A couple days ago, Cloudflare launched its own DNS service at 22.214.171.124, promising that consumers would enjoy greater privacy and potentially faster internet if they switched over from their ISP’s default. Now, those speed differences might not be significant or noticeable enough to the point of making the switch full-time. (We’re talking milliseconds here.) But it doesn’t take many steps to test out a new DNS, so it’s probably worth a quick try if you’re curious or sold on Cloudflare’s privacy measures.
The Domain Name System (DNS) is what converts domain names into IP addresses. And the best way to change your DNS is by adjusting your router’s settings. This automatically makes any devices joining your Wi-Fi network use the new DNS without having to go in and configure each device individually. It’s just a much easier approach.
What are some popular DNS options besides my ISP’s default?
Google Public DNS:
Change DNS for all devices that connect to your router (best option)
Sign in to your Linksys router’s admin page, which is almost certainly 192.168.1.1. Click “Setup” from the top menu. From there, choose “Basic Setup,” and enter the new DNS info into the Status DNS 1 and 2 fields. Save settings, and you’re done. You shouldn’t need to reset your router for the change to take effect.
When connected to your Wi-Fi, visit http://www.routerlogin.com or http://www.routerlogin.net in a web browser. Log in with your administrator credentials. Click “Internet” and then select “Use these DNS Servers” and enter the primary and secondary addresses. Then click “Apply.” Done.
Open your router administration page at wither 192.168.1.1 or 192.168.0.1. Log in with your password, and then choose “Manual Internet Connection Setup.” Fill in the DNS server fields with the primary and secondary DNS addresses.
Open the Google Wifi app, go to the settings tab, then pick “networking & general.” Tap on advanced network, and then DNS. Choose “custom,” and then enter your new primary and secondary DNS addresses.
From the Network Settings page, to go Advanced, then choose DNS. Tap “Custom DNS,” and enter your primary and secondary DNS.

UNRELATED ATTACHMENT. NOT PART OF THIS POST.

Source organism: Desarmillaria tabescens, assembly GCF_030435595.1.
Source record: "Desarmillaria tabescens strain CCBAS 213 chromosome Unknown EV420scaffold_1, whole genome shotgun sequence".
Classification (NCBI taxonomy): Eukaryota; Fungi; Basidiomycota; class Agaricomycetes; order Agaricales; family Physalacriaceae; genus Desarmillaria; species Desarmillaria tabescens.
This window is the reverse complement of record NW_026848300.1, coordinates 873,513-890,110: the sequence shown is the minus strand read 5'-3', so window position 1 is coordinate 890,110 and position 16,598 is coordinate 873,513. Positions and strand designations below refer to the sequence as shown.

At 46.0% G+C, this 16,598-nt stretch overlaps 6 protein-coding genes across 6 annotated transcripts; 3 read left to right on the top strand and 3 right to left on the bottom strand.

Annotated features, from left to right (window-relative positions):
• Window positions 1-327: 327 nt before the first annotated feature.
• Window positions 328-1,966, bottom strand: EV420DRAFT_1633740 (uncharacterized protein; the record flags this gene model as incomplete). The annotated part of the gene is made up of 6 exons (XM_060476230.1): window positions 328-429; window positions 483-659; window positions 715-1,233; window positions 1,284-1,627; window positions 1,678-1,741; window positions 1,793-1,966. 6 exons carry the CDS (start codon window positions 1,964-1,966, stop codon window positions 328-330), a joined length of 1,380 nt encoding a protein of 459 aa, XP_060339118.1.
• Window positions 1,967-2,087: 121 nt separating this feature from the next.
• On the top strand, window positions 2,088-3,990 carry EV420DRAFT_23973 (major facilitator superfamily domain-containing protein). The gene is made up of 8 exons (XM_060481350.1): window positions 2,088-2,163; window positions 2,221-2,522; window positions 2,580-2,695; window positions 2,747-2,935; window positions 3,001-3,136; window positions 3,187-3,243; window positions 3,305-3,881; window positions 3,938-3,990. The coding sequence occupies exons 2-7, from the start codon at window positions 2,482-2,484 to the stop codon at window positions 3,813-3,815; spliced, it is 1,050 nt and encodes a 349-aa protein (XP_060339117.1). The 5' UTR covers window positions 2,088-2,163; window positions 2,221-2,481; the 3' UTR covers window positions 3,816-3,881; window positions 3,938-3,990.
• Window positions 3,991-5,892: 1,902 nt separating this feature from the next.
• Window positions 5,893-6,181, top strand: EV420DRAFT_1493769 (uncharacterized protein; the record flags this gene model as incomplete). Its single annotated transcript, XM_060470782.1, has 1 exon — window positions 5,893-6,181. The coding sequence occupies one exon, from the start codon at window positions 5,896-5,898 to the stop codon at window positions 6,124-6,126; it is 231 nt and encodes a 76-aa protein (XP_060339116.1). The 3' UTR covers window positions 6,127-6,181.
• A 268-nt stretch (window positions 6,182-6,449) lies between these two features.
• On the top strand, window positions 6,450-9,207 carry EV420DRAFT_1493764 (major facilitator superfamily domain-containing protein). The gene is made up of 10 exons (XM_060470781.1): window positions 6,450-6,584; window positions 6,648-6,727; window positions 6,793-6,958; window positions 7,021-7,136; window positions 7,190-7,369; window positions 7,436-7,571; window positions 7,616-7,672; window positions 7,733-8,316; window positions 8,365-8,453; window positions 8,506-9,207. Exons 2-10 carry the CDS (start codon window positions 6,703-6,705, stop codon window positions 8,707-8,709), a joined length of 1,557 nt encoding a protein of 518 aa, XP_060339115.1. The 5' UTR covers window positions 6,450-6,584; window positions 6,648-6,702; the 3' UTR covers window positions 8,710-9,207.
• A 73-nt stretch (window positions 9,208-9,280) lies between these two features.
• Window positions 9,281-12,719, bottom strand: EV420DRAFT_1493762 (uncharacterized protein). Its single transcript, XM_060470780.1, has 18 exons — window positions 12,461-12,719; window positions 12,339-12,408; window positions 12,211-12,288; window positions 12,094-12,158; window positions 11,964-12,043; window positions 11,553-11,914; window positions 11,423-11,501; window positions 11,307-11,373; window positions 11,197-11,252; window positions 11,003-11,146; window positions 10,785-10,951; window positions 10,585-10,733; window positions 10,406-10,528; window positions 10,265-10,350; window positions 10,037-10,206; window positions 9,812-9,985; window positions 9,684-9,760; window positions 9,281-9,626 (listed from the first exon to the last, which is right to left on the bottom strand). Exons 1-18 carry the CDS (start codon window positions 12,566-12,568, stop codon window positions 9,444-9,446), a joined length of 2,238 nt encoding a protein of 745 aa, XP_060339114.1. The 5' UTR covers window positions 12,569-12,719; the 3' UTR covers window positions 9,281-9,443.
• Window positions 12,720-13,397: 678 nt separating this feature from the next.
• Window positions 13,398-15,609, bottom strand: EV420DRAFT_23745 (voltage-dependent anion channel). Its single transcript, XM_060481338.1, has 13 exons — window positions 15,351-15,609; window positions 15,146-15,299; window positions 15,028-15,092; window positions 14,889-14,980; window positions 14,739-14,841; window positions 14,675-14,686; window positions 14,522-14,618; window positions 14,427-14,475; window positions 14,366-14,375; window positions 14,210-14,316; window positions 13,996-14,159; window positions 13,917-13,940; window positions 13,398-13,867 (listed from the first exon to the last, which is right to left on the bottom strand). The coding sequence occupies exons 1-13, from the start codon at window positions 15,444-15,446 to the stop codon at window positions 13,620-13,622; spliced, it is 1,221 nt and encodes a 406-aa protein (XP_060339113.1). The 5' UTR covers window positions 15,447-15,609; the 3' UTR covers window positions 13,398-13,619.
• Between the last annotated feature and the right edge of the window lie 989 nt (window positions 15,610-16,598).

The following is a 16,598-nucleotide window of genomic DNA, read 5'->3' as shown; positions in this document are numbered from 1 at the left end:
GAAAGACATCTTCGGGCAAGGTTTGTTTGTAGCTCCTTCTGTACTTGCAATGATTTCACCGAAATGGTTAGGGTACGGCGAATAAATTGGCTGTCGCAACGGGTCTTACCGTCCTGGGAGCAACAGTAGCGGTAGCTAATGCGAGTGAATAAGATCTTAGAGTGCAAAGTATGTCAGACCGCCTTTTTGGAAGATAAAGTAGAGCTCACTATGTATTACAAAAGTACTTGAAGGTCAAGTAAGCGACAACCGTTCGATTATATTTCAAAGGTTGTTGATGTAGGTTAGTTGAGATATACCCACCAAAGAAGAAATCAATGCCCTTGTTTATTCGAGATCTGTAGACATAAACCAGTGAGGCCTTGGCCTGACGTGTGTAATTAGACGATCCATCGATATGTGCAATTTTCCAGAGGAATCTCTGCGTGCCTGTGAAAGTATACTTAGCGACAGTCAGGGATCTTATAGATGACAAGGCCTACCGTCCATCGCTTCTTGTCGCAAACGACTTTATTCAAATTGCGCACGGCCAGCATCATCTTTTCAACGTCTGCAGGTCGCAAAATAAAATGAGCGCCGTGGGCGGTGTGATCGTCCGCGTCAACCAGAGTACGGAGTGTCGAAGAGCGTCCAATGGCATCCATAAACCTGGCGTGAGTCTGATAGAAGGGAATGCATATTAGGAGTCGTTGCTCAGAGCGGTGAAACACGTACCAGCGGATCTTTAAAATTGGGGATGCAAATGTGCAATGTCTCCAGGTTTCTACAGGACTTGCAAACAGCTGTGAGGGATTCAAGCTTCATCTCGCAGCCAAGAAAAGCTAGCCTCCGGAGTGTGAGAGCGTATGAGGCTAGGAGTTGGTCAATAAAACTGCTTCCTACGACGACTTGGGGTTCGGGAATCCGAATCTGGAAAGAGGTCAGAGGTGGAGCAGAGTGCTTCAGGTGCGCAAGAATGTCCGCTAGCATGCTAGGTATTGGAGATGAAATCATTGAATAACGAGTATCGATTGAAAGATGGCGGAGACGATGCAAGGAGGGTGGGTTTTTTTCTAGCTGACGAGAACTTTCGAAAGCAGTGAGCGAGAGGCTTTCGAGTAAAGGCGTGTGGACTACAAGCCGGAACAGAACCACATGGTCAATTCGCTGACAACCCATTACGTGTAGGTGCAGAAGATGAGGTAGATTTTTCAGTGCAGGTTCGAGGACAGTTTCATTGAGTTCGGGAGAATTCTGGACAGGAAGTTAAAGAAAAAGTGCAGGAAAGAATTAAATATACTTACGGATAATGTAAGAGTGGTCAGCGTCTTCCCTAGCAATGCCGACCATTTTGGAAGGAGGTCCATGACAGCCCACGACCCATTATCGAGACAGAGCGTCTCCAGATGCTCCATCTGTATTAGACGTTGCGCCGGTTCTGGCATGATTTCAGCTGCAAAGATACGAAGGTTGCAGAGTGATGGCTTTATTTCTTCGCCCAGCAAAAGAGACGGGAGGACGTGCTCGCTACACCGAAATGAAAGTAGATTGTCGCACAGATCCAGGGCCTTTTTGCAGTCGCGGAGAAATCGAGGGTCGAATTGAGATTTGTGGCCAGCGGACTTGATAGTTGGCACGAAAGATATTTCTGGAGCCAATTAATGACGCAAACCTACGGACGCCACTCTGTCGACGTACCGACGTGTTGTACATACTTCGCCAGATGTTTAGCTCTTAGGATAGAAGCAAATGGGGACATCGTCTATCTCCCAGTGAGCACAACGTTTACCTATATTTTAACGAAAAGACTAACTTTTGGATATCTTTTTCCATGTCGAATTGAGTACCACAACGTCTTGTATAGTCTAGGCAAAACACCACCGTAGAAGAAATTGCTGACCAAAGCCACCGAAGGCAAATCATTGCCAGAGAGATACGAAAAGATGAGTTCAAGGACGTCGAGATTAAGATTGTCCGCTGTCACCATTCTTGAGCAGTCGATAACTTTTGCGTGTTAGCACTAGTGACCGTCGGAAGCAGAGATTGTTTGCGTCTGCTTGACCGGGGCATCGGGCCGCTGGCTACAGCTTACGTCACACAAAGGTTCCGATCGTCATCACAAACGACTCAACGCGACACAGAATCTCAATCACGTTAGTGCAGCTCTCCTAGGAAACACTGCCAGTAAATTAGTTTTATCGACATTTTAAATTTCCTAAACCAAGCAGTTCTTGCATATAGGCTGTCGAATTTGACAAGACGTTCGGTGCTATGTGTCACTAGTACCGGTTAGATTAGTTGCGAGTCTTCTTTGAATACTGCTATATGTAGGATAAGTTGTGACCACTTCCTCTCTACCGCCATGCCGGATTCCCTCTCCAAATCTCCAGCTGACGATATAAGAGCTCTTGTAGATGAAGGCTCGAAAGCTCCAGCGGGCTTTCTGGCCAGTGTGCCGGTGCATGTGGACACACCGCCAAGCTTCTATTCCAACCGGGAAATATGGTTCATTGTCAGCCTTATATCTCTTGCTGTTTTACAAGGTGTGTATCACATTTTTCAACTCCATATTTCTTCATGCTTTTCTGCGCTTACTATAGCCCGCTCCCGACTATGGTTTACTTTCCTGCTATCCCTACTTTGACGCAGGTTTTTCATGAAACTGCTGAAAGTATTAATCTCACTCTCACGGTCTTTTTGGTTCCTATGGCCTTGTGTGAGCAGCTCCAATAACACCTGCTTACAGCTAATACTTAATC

Change DNS for individual devices
Open the Control Panel. Click on Network and Internet, and then Network and Sharing Center. Choose “Change Adapter Settings” from the list on the left.
Next, right click on whatever Wi-Fi network you’re currently on, and choose Properties. Select Internet Protocol Version 4 (TCP/IPv4), and then click Properties.
Click “Use The Following DNS Server Addresses,” and replace whatever’s there with your new DNS. In the case of Cloudflare, you’d enter 126.96.36.199 and 188.8.131.52. Click OK, followed by Close, and you’re done.
Android requires a static IP address to use custom DNS addresses, which takes additional setup steps. The router approach is recommended here.
If you’ve already done that, go to settings, then Wi-Fi. Long-press on your current Wi-Fi network and choose “Modify Network.” You might need to go to an advanced section depending on your Android device’s software. Add your new primary and secondary DNS addresses to the DNS 1 and DNS 2 fields.
Go to settings. Pick Wi-Fi, then tap the blue “i” next to your preferred network. Tap “Configure DNS” and make sure it’s set to manual, not automatic. Then delete any entries under DNS services and choose “Add Server” to enter your new DNS resolver. Using Google Public DNS as an example, you would add two entries: 184.108.40.206 and 220.127.116.11. Save your changes, and you’re done.
Open System Preferences. Instead of clicking through numerous menus, the fastest way to get where you want to be is just by searching for “DNS servers” at the top right. That’ll take you to the right screen, where you can click the + symbol to add whichever DNS you want to try.